Length is the obvious difference between yesteryear and the new century. Most of today’s fantasy can’t seem to say anything in under 600 pages, and that’s just for one book in a (long) series. Without criticizing authors who love to write lots of words, I will merely point out that each of the four listed above is a complete trilogy within the page count of a contemporary introductory volume. The other major difference is thematic: each takes place in a fantasy version of the post-apocalypse sub-genre and is, while perhaps not free of Tolkein’s influence, not beholden to the archetypal fantasy land of merry elves, gruff dwarves, and fat halflings. These stories are also shot through with ambiguity and ambivalence; the line between good and evil is faintly drawn, if at all. This is not to claim that today’s fantasy is different, except that anyone praising one or another high profile series for being gritty and/or dark and implying that it is somehow groundbreaking is obviously out of touch with the classics.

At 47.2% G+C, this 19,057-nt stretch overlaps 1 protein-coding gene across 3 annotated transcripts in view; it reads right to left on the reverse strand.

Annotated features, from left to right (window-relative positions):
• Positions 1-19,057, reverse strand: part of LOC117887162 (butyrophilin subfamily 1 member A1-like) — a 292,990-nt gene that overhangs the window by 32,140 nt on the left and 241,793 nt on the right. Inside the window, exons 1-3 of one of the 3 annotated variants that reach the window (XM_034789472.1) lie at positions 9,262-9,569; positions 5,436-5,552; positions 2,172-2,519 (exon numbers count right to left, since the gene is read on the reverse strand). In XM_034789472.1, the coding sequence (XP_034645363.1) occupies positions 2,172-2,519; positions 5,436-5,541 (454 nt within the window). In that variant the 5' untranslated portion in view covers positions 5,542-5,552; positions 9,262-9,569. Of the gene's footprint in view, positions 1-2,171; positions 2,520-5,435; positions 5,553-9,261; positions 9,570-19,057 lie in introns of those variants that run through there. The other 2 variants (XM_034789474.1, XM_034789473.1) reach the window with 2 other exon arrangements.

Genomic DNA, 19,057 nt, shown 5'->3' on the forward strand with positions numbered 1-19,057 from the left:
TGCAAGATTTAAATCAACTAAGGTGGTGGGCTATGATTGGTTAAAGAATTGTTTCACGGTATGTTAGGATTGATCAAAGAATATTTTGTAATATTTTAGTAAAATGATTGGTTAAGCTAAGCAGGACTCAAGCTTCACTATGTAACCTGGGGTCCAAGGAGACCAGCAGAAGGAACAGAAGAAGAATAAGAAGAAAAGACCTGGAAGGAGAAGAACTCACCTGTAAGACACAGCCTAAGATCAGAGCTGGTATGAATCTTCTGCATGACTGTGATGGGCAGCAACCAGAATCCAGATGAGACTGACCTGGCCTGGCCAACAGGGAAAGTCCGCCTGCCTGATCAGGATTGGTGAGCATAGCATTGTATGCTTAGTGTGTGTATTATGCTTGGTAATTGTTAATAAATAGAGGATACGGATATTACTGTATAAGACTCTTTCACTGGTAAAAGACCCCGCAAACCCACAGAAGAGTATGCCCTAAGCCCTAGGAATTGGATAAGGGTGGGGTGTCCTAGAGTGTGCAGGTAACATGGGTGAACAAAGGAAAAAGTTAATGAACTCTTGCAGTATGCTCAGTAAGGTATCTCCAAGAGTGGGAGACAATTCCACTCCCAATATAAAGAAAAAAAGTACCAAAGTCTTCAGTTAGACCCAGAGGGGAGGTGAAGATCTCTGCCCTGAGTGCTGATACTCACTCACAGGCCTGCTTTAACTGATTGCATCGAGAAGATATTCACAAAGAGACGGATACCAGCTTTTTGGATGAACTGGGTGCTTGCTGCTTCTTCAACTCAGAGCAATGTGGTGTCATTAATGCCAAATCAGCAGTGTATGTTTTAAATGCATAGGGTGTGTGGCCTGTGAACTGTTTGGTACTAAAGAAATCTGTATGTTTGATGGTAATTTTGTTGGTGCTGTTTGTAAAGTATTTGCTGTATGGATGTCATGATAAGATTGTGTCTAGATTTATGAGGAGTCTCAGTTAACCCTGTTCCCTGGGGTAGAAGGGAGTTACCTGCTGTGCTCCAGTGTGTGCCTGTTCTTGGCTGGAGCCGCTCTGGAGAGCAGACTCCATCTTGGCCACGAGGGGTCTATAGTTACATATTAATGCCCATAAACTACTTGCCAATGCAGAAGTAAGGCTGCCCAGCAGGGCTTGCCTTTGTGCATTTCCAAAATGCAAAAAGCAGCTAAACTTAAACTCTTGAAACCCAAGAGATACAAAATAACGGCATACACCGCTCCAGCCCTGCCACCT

Saberhagen’s might be my favorite of the books under the microscope today. The Empire and Swords books all take place in the same world, but thousands of years apart. Both are, on the surface, fairly typical fantasy storytelling. In Empire of the East, brave but oppressed peoples rise up in revolt against their evil tyrants. In The Complete Book of Swords (which includes the main Swords trilogy but none of the supplemental novels), the gods toy with humanity and distribute magical swords for their own amusement. The humans, of course, use the swords for mayhem and goodness, and try to thwart the gods. So far, so standard, but there is magic in the telling. In particular, the world building stands out, especially considering the amount of space available, as do some of the characters. Many of the men and women are somewhat stock, but the gods and other entities are all kinds of fun to read about. By combining nuclear holocaust with fantasy, we get bizarre combinations of Cold War technology, magic, bioengineering, and divinity.